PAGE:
Lexicon Systems, LLC Blog

lex'•i•con: the vocabulary of a branch of knowledge. Thoughts on environment, health & safety (EHS), sustainability and information technology to support them.


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New CIO.com blog post | 5 ways a consultant can benefit your software implementation

lifecycle-navigationIf you shudder when you hear the word “consultant,” you’re not alone. Yet a consultant can invigorate and strengthen your software initiative, while saving time and money.

Here are five ways that a consultant can positively impact your software initiative (read the full post).

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Debunking common software implementation myths

I read an article this morning about three ERP (enterprise resource planning) implementation myths. I come across the same ones in EHS (environment, health & safety) software implementations. Let the debunking begin…

Myth 1. You cannot use your software selection consultant to implement the software.

no entryI have seen resistance to using a software selection consultant to implement the software. The hiring organization perceived that the consulting firm could not do both; there should be a separation between selection and implementation.

If your consultant has proven project management, communications, subject matter and technical skills to successfully implement the software, then use them. Once your consultant helps you to document and prioritize needs and select software, then they know your needs and business better than anyone else at this point! Take advantage of this knowledge.

Bringing in another group to implement the software will cost you lost productivity, duplication of efforts, extended timelines, and other avoidable costs.

Myth 2. You must have a software vendor or reseller implement your software.

sign-160675_1280While the software vendor/reseller should be conversant in the software, they may lack subject matter expertise or a broader perspective of implementation best practices.

Instead, I recommend a team approach to implementation:

  1. an integrator/implementer that is comfortable with the software and its configuration,
  2. vendor representatives–implementation and product specialists, and
  3. software customer key stakeholders.

Myth 3. The most important aspect of implementation is technical proficiency.

signs-38588_1280I have seen talented technical staff lead software implementations that become “challenged” when the teams focused solely on technical issues.  Warning!

Instead, I recommend a team skilled in several disciplines. Beyond technical (IT) proficiency, subject matter expertise, and industry experience, remember to round out the team with skill sets such as:

  • project management
  • risk management
  • business process management
  • organizational change management
  • training
  • analytics
  • etc.

With these implementation myths are debunked, you can make more informed decisions on your path forward for software implementation. This is my “quick take.” You can read the Panorama Consulting perspective here.


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Risk Management is a big driver for EHS software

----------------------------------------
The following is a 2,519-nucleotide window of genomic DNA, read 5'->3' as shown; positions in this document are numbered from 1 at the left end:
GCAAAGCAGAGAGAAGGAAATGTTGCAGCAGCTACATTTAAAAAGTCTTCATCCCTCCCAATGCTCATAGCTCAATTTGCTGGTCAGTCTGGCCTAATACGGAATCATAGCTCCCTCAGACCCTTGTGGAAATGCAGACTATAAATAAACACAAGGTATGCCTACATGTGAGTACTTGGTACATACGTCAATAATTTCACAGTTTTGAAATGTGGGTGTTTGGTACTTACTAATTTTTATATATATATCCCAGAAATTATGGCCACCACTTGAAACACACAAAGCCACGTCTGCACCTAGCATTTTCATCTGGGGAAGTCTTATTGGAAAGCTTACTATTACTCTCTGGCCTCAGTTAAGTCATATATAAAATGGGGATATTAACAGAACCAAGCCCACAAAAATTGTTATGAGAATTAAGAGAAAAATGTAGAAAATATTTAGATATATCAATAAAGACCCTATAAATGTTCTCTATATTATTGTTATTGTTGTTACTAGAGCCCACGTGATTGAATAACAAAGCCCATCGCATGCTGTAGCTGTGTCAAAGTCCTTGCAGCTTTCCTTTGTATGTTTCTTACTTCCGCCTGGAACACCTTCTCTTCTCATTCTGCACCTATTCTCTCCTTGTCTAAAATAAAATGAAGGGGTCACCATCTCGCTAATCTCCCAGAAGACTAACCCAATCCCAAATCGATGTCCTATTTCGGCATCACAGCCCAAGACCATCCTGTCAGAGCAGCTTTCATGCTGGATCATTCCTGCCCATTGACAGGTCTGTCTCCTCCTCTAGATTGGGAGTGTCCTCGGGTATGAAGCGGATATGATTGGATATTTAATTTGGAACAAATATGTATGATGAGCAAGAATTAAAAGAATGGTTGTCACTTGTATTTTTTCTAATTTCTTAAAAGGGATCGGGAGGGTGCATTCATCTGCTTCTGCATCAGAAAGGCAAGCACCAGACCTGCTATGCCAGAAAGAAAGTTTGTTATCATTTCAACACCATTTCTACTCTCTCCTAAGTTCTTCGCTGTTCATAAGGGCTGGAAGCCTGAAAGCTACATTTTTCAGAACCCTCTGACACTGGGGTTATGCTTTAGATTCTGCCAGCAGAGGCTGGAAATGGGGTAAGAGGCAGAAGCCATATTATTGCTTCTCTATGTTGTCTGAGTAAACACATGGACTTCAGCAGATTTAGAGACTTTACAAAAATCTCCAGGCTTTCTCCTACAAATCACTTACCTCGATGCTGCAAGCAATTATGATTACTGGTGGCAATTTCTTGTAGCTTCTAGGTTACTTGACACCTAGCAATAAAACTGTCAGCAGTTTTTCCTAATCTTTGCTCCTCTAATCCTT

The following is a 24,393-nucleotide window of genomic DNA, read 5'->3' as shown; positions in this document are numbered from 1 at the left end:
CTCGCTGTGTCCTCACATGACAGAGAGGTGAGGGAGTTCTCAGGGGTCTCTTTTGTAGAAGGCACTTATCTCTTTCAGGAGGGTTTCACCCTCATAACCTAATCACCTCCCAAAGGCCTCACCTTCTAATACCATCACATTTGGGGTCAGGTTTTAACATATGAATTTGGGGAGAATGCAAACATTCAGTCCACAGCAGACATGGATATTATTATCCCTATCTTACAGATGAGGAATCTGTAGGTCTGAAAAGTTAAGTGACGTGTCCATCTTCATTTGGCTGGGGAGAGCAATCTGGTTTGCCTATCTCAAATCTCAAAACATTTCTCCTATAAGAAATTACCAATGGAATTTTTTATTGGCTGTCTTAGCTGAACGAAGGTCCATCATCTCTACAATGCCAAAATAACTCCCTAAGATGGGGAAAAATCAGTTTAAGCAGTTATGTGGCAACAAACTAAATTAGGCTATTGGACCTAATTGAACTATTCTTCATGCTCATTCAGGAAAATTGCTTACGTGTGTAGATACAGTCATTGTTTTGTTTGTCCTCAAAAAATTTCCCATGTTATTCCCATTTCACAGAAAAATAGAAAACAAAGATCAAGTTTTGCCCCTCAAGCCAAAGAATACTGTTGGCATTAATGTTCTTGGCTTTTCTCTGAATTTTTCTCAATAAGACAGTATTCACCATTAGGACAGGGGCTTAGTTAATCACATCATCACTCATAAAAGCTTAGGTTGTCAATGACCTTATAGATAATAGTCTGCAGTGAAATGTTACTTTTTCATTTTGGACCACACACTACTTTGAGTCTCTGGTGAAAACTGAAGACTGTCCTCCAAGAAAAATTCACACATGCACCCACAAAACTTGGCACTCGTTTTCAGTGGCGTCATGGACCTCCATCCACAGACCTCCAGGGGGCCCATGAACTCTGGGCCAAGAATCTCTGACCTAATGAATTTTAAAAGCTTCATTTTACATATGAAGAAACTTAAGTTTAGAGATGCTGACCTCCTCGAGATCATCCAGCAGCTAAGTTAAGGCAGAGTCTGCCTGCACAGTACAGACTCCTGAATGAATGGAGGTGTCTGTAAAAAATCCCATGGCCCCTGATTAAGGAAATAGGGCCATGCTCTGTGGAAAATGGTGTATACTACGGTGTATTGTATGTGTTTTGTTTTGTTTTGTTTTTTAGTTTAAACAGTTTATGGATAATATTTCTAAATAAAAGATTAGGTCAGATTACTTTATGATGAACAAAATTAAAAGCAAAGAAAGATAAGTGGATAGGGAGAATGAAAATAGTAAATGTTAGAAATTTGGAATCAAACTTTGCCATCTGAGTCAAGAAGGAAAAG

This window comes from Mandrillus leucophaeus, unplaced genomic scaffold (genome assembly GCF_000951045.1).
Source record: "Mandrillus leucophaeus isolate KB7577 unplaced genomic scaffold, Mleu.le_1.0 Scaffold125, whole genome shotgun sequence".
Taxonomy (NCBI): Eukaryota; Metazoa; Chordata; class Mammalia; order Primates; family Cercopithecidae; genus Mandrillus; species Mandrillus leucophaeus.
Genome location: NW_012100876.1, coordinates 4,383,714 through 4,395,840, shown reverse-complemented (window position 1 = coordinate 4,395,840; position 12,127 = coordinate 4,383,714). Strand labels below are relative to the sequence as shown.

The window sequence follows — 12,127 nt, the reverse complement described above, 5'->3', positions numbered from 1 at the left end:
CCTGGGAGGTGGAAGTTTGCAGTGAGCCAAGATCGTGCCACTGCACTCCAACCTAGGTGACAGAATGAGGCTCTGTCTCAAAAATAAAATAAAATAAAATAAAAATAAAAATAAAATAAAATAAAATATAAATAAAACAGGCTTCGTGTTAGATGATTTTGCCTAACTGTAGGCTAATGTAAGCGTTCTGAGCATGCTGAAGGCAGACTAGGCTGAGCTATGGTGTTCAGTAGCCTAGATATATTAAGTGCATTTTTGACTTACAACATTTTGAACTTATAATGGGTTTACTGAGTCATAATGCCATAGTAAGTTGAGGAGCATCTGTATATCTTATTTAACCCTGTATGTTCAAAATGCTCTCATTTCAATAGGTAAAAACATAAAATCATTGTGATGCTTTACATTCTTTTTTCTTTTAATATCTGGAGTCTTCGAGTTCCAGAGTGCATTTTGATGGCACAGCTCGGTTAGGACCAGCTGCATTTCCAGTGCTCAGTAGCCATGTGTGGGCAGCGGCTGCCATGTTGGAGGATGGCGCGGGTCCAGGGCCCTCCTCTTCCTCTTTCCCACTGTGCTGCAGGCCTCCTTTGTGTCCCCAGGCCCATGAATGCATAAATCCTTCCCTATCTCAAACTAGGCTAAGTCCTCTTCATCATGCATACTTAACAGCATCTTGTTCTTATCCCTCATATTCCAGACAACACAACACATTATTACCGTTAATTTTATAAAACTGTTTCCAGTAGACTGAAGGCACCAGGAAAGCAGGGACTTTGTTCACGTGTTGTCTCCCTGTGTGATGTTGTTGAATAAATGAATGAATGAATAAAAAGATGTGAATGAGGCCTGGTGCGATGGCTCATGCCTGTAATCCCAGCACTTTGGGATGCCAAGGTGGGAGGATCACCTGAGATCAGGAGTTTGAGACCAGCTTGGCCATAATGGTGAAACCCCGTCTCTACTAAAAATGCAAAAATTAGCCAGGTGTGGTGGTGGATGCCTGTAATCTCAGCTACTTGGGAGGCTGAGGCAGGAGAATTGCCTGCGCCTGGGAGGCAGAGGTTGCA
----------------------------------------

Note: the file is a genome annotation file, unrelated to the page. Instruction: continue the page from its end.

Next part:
It used to be environment, health & safety (EHS) compliance issues that drove the big software selection projects… air emissions calculations and emissions inventories, wastewater discharge monitoring reports (DMRs), annual toxic release inventory (TRI) reports, and other three-letter acronyms (TLAs). Lots of different EHS compliance programs use the same information, but in different ways, creating a data management and reporting challenge.

Then came governrisk-managementance, risk and compliance (GRC)… many organizations struggled to bring EHS within the sphere of GRC, instead believing that GRC was all about financial issues following Sarbanes-Oxley (SOX) legislation, or risk management following high-profile industrial incidents and accidents.

However, many of these organizations and others see the value in identifying and managing risks–having a strong risk culture has an upside.

In a recent LNS Research post, “Why Risk Management Dominates EHS Priorities,” Paul Leavoy says that

Increasingly, manufacturers are embedding risk management approaches into their EHS programs, particularly from a technological perspective… they are trying to embed risk management into EHS software.

Read the blog post here.


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Energy sector looks to integrated EHS IT solutions to manage risk in a complex operational and regulatory enironment

We are in the midst of a 21st Century energy boom. It has created thousands of jobs and reduced the U.S. dependence on imported crude oil. New technologies like horizontal drilling and hydraulic fracturing (fracking) create new opportunities as well as risks. In light of recent offshore and onshore incidents in the energy and chemical industries, regulatory agencies are in the midst of making new policies and rules. How do organizations keep up with this complex, dynamic business environment?

“Risk is an integral component of a safety culture. It must be the lens through which we view the interaction between technology and the human element.”